play exactly, as the girls in black
and white had tough luck at the
basket.
Spook?: Gordon 2, Campbell,
McDonald, Salmon 3, Eve, Glass.
Aces: M. Dresser 3, L. Dresser 4,
P. London 5, J. Pinckney, A. Carrick 1, H. Simpson 2.
A resolution of William Irvine,
C. C. F. member for Wetaskiwin,
to socialize Canada's banks, was
defeated by the House of Commons
this week by a vote of 89 to 12,
Liberals and Conservatives combining against the C. C. F. members.
Iu the mining industry $17,460,-
000 was added to the value of
Canada's gold production in 1934
due to the average price for this
precious metal increasing from
$28.60 a fine ounce in 1933 to $34-
49 in 1934.
It costs no more  to  be  pleasant
about it.
Trojans Defeat Vandals
In Hard Battle
Not for many a long day, has
such a thrilling hoop tussle been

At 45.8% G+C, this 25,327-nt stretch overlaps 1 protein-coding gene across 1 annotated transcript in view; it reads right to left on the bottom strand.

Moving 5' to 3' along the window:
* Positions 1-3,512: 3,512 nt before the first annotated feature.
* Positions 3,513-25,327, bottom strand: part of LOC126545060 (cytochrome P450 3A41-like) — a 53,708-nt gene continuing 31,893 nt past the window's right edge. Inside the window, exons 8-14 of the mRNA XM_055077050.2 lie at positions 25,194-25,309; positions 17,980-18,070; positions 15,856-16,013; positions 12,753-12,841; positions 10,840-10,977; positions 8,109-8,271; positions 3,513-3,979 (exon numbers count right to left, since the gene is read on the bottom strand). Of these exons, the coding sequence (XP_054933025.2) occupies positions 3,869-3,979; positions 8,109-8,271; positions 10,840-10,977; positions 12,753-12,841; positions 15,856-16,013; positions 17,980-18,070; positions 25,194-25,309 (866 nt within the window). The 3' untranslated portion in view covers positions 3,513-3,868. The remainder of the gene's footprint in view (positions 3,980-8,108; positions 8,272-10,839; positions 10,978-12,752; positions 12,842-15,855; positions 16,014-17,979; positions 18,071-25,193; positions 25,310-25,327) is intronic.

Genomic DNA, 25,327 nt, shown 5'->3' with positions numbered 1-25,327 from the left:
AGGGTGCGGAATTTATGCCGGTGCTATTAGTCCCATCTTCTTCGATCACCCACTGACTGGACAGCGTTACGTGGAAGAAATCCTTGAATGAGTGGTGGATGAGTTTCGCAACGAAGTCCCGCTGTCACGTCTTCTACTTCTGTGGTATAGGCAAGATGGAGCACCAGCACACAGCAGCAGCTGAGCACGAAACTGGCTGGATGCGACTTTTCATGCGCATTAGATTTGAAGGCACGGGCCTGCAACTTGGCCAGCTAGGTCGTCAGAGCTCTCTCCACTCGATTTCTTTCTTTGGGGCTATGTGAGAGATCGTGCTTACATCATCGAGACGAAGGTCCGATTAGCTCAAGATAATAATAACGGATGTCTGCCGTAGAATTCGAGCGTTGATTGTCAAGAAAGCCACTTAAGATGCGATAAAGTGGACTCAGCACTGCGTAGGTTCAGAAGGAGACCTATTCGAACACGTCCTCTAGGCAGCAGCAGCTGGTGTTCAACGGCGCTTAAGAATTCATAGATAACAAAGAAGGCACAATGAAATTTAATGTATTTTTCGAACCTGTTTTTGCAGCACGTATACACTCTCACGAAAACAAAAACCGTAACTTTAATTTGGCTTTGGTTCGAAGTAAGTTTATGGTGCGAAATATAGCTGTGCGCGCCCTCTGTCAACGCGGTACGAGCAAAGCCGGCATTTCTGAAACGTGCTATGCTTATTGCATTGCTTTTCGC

seen at the Gym, as that between
the Trojans aud Vandals on Friday
the 1st.' At times it was a real
breath-taker for the many fans.
Hearts stood still as the ball
missed by fractions, or rolled round
the rim and fell outside. Partisans
were brought to their feet by the
strategy and brilliance of their
favorites. There was combined
play by both sides. The speedy
and almost uncanny passing of the
Mine trio, was equalled by the
ever watchful checking of the
Trojans.
Bud Gillies, star shooter of the
game, opened the scoring and established a lead for the Trojans,
but the Vandals were soon close
behind through the efforts of Fred
Calderoni and Watson, both of
whom played a brilliant game.
Vandals were unlucky to lose
Tony Calderoni early in the second
half, and Gourlay a little on, both
via the shower route. The game
was well controlled by referee
Lazorek. The teams: Vandals A,
T. Calderoni 2, F. Calderoni 8, W.
Watson 11, Sanderson 1, Gourlay,
McMillan 2. Trojans: B. Gillies
17, J. Gillies 2, Shields 3, McDonald 8, F. Dodsworth. Total, Trojans 30, Vandals 24.